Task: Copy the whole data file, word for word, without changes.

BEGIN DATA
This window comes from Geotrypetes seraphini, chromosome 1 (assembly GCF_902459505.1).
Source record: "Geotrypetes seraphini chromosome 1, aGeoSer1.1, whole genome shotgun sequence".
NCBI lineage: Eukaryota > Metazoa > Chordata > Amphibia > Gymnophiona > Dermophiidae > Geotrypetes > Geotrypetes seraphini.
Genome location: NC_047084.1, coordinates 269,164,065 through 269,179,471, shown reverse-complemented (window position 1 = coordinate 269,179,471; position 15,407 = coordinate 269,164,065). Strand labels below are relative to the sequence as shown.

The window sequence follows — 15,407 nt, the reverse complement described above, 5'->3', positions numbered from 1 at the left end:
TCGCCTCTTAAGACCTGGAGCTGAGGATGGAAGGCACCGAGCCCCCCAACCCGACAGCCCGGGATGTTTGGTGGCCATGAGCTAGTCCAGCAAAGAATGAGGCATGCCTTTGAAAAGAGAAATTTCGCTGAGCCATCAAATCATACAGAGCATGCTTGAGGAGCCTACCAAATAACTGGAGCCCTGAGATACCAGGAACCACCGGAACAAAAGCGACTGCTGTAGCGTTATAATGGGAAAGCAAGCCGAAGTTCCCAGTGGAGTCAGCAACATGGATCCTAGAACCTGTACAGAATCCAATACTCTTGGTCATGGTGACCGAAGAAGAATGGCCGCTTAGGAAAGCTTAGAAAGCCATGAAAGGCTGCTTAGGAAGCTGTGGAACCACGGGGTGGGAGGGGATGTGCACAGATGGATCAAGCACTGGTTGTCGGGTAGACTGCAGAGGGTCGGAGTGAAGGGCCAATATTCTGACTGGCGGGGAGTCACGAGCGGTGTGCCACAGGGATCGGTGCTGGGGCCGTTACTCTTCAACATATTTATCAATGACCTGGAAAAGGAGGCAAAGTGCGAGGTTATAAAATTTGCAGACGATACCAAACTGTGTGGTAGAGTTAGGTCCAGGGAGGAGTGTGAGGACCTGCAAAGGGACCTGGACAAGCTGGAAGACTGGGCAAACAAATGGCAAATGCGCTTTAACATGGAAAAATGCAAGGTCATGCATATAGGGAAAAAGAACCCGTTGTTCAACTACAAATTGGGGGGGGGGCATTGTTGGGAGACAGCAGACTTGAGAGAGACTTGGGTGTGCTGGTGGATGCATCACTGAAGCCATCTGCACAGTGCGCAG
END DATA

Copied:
This window comes from Geotrypetes seraphini, chromosome 1 (assembly GCF_902459505.1).
Source record: "Geotrypetes seraphini chromosome 1, aGeoSer1.1, whole genome shotgun sequence".
NCBI lineage: Eukaryota > Metazoa > Chordata > Amphibia > Gymnophiona > Dermophiidae > Geotrypetes > Geotrypetes seraphini.
Genome location: NC_047084.1, coordinates 269,164,065 through 269,179,471, shown reverse-complemented (window position 1 = coordinate 269,179,471; position 15,407 = coordinate 269,164,065). Strand labels below are relative to the sequence as shown.

The window sequence follows — 15,407 nt, the reverse complement described above, 5'->3', positions numbered from 1 at the left end:
TCGCCTCTTAAGACCTGGAGCTGAGGATGGAAGGCACCGAGCCCCCCAACCCGACAGCCCGGGATGTTTGGTGGCCATGAGCTAGTCCAGCAAAGAATGAGGCATGCCTTTGAAAAGAGAAATTTCGCTGAGCCATCAAATCATACAGAGCATGCTTGAGGAGCCTACCAAATAACTGGAGCCCTGAGATACCAGGAACCACCGGAACAAAAGCGACTGCTGTAGCGTTATAATGGGAAAGCAAGCCGAAGTTCCCAGTGGAGTCAGCAACATGGATCCTAGAACCTGTACAGAATCCAATACTCTTGGTCATGGTGACCGAAGAAGAATGGCCGCTTAGGAAAGCTTAGAAAGCCATGAAAGGCTGCTTAGGAAGCTGTGGAACCACGGGGTGGGAGGGGATGTGCACAGATGGATCAAGCACTGGTTGTCGGGTAGACTGCAGAGGGTCGGAGTGAAGGGCCAATATTCTGACTGGCGGGGAGTCACGAGCGGTGTGCCACAGGGATCGGTGCTGGGGCCGTTACTCTTCAACATATTTATCAATGACCTGGAAAAGGAGGCAAAGTGCGAGGTTATAAAATTTGCAGACGATACCAAACTGTGTGGTAGAGTTAGGTCCAGGGAGGAGTGTGAGGACCTGCAAAGGGACCTGGACAAGCTGGAAGACTGGGCAAACAAATGGCAAATGCGCTTTAACATGGAAAAATGCAAGGTCATGCATATAGGGAAAAAGAACCCGTTGTTCAACTACAAATTGGGGGGGGGGCATTGTTGGGAGACAGCAGACTTGAGAGAGACTTGGGTGTGCTGGTGGATGCATCACTGAAGCCATCTGCACAGTGCGCAG